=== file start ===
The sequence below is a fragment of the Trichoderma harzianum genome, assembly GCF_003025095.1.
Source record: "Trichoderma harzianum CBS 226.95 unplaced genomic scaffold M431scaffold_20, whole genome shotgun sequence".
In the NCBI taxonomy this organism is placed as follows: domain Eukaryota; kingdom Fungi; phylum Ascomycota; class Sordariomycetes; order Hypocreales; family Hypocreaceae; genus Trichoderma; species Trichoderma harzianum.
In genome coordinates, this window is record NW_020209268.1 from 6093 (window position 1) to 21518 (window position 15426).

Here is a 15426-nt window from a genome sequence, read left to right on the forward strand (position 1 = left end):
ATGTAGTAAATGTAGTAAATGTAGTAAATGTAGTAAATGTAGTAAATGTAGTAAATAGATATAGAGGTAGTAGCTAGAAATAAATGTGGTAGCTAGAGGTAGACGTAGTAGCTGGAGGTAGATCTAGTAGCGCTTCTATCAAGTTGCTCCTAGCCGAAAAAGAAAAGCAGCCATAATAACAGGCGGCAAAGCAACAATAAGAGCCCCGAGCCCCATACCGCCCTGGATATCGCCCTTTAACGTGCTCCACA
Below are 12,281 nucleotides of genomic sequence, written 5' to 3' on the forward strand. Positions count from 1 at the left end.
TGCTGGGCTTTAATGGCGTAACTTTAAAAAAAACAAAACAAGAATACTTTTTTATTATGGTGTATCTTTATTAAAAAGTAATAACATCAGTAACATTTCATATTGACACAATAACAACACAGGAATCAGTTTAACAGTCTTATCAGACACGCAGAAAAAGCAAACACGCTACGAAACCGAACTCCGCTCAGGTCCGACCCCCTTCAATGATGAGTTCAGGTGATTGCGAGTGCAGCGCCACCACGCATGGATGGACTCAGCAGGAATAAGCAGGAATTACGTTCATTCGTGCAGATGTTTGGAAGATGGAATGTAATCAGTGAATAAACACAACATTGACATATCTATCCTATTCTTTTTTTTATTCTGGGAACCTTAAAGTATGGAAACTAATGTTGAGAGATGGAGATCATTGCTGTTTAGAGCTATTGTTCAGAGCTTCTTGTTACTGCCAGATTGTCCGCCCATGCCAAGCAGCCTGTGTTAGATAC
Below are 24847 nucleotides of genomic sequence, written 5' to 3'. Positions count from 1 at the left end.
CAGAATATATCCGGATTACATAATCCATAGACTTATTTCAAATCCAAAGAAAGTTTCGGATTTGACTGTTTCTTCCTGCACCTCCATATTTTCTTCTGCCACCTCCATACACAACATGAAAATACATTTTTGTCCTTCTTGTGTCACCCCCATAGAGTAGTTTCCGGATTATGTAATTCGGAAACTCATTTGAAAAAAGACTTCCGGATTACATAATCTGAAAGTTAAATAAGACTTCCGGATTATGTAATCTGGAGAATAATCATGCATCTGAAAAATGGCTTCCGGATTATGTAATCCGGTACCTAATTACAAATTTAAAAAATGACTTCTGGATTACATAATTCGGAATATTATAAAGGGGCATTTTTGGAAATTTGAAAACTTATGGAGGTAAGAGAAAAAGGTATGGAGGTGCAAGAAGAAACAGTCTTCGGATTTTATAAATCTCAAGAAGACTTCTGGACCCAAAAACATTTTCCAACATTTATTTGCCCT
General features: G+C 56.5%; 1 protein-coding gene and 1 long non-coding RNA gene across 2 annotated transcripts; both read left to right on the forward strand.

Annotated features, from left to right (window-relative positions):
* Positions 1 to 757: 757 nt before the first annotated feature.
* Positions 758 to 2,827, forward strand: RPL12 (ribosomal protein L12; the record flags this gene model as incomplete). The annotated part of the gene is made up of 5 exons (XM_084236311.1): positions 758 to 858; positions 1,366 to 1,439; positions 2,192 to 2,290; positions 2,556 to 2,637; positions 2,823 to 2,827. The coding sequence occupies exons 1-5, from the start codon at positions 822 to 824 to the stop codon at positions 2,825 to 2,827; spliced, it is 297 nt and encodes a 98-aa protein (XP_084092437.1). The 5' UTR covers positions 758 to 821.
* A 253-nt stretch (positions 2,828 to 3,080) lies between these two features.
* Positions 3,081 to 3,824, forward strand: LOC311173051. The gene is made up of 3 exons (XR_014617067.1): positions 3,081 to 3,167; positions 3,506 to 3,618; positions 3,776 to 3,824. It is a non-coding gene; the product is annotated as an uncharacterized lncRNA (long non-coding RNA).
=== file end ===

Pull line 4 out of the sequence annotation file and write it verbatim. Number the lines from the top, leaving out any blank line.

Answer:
In genome coordinates, this window is record NW_020209268.1 from 6093 (window position 1) to 21518 (window position 15426).